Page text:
1 in 4 people sought help for a mental health problem last year; 39 million prescriptions for anti-depressants were administered and over 107,000 people spent time in hospital because of their mental health problem. That means 16 million of us had a mental health problem last year so it’s not something to feel ashamed of.

Mental health doesn’t always stay the same and can change as circumstances change and as you move through different stages of your life. There are times when we all feel down,stressed or anxious. Most of the time those feelings pass but sometimes they don’t and they can develop into a more serious problem. It’s something that could happen to any of us. We are all different – some people seem able to bounce back from a setback while others may feel taken over by it.

Mental health problems cover a wide range of issues from everyday worries we all experience to serious long-term conditions. Sometimes life experiences such as these can lead to mental health problems:

  • bereavement
  • divorce and relationship issues
  • Pregnancy
  • abuse
  • debt and money worries
  • work issues and redundancy

Anxiety and panic attacks

Anxiety is a feeling of unease. People who experience anxiety may feel tense, uncertain and sometimes fearful in a range of everyday situations. Severe anxiety can make it harder for a person to deal with everyday life, for example they may feel unable to leave the house. Those with high levels of anxiety can also experience panic attacks which could cause physical symptoms such as:

  • sweating
  • nausea
  • chest pains

These symptoms can often be confused with those of a heart attack.
If you feel that anxiety is impacting on your everyday life, your GP can advise on a range of interventions including medication and counselling.

Bi-Polar disorder

Bi-Polar or Manic Depression is a mood disorder with extreme mood swings – depression, low mood and mania which is an extreme high mood. Due to the fluctuation in mood Bi-polar Disorder has historically been hard to diagnose.

There is no definitive reason why Bi-Polar Disorder occurs but the following are thought to be contributing factors;

  • genetics
  • extreme stress
  • chemical imbalance in the brain

Bi-polar Disorder can be effectively managed for the majority of people. Bi-Polar Disorder may affect your ability to drive safely, so if you have Bi-Polar, you need to inform the Driver and Vehicle Licensing Agency (DVLA) about your condition.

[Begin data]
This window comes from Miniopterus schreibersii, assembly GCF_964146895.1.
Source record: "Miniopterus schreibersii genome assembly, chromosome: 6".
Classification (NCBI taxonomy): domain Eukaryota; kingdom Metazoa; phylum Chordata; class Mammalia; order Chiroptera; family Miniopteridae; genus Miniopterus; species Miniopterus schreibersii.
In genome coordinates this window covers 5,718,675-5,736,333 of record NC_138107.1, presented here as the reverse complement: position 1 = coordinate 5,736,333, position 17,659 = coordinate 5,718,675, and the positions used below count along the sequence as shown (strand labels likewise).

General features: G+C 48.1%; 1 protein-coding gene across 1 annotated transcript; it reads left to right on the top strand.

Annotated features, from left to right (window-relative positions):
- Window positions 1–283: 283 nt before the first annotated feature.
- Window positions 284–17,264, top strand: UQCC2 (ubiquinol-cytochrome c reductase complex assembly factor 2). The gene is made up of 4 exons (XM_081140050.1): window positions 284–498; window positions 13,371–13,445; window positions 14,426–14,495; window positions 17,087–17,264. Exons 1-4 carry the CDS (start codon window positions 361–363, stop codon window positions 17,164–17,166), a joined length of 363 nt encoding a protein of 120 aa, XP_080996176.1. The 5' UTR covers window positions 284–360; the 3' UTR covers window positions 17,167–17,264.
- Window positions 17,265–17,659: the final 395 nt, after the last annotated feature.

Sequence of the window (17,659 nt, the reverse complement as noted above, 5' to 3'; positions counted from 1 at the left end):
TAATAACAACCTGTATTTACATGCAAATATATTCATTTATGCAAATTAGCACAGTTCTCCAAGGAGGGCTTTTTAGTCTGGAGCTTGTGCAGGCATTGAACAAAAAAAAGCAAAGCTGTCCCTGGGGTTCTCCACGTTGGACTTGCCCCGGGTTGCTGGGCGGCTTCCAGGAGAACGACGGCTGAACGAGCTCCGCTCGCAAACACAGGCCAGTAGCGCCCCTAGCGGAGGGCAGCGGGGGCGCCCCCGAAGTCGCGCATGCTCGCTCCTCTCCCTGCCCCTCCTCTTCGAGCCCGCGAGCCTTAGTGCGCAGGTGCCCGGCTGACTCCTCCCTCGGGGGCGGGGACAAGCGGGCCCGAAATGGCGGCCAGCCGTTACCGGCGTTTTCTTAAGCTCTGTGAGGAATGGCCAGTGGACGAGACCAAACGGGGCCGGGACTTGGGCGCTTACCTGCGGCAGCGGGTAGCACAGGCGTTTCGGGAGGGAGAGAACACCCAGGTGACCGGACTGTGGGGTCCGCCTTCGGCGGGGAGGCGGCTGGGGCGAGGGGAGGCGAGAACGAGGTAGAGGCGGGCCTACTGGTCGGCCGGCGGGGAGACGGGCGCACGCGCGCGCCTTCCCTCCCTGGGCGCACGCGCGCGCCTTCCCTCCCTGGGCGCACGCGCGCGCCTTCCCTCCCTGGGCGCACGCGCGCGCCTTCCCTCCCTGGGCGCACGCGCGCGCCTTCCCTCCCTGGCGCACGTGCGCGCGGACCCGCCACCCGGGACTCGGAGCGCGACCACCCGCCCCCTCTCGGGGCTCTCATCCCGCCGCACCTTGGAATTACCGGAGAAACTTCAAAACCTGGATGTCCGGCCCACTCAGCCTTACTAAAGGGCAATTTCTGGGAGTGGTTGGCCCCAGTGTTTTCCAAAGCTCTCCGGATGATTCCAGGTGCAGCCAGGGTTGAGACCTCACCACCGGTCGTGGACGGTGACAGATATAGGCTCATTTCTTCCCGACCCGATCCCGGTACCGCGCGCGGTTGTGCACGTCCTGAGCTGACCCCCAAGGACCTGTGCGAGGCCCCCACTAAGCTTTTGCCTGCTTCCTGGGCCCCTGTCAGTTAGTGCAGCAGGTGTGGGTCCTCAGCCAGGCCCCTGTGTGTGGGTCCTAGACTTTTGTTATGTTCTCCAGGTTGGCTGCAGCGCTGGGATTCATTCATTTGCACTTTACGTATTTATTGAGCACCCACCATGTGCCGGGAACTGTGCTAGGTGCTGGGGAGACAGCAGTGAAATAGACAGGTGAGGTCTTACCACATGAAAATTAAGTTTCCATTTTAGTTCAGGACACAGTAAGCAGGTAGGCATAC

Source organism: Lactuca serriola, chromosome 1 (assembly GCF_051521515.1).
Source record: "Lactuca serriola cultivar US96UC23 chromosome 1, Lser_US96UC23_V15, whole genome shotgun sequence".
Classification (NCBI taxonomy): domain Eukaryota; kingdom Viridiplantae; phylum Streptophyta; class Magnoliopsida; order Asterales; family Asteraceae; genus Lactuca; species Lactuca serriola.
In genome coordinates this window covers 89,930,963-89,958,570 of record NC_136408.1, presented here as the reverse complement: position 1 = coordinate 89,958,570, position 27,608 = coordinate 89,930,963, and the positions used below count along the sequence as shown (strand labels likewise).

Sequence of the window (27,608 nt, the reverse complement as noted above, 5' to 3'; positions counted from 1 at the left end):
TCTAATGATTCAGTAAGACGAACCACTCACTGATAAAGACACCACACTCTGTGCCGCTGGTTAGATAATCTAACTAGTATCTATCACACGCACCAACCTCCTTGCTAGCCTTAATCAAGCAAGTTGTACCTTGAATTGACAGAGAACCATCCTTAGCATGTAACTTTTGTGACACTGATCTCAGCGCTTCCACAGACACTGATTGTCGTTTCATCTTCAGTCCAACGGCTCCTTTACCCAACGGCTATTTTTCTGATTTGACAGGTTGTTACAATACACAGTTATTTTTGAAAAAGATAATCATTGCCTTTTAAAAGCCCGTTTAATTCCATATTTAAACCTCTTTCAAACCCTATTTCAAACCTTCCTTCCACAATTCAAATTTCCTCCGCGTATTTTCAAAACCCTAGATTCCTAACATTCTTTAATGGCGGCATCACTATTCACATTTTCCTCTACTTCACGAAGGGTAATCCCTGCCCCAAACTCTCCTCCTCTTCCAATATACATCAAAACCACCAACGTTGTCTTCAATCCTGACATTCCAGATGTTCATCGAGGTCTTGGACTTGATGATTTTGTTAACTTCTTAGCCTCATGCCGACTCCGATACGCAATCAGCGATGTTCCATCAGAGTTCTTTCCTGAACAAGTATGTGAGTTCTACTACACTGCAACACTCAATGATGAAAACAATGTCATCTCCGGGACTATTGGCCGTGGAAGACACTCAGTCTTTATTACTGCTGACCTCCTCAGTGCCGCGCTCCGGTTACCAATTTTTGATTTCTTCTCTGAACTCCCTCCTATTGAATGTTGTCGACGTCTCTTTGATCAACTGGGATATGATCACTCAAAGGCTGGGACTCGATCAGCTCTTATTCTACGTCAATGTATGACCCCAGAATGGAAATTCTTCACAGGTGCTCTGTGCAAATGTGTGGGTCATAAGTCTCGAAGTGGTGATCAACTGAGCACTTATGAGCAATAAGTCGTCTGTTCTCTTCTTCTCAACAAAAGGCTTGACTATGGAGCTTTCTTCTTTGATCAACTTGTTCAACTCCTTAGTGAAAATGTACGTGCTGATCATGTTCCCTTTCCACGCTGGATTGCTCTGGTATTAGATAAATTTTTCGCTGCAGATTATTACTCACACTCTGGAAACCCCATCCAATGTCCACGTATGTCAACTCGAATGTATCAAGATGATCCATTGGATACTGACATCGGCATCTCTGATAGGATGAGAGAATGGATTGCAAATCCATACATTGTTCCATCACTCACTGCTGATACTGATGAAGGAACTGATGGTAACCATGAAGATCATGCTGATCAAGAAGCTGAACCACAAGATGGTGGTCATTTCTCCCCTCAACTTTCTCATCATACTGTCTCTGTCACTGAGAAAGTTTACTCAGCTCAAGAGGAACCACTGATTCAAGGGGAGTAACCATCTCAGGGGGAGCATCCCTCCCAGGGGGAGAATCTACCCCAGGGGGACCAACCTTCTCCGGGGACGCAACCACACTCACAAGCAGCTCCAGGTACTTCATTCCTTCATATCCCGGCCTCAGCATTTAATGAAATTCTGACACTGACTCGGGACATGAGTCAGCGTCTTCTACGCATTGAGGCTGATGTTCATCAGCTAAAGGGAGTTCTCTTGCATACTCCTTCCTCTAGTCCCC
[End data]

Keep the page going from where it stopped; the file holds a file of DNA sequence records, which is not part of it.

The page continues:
Depression

In a mild form, depression can make a person feel low in mood, with everyday tasks feeling harder to do and seeming to be less worthwhile. Severe depression, often called clinical depression, can be life threatening as individuals may become suicidal and give up the will to live.

There is no one cause of depression and it can be caused by a range of life events, including bereavement, losing a job or experiencing a physical illness. A GP can advise on interventions to treat depression. This may include anti-depressant medication and other psychological therapies such as counselling or cognitive behaviour therapy (CBT).

Obsessive compulsive disorder

Obsessive compulsive disorder (OCD) is an anxiety disorder and as the name suggests has two parts – obsession and compulsion. The obsession is a repeated unwanted thought or urge and the compulsion is the need to repeat an activity over and over again. The majority of sufferers will have both but it is not uncommon to have one without the other.

Having a diagnosis of OCD will mean the problems are so severe that they are affecting your day to day living. Treatments consist of medications and talking therapies.

Post-natal depression

This is a specific type of depression, experienced by mothers and linked to the birth of a baby. It can happen any time in the year after the birth. Symptoms may include feeling very low and despondent, being unusually irritable or feeling indifferent or hostile to the baby.

Post-natal depression can be successfully treated using a range of interventions including counselling and medication. In the first instance, consult your GP or Health Visitor if you are concerned.

Post-traumatic stress disorder

Post-traumatic stress disorder (PTSD) is an anxiety disorder. It can develop immediately after a person experiences a disturbing event or it can occur weeks, months or even years later. PTSD can be successfully treated with medication and other interventions.

PTSD may affect your ability to drive safely, so you need to inform the Driver and Vehicle Licensing Agency (DVLA) about your condition.

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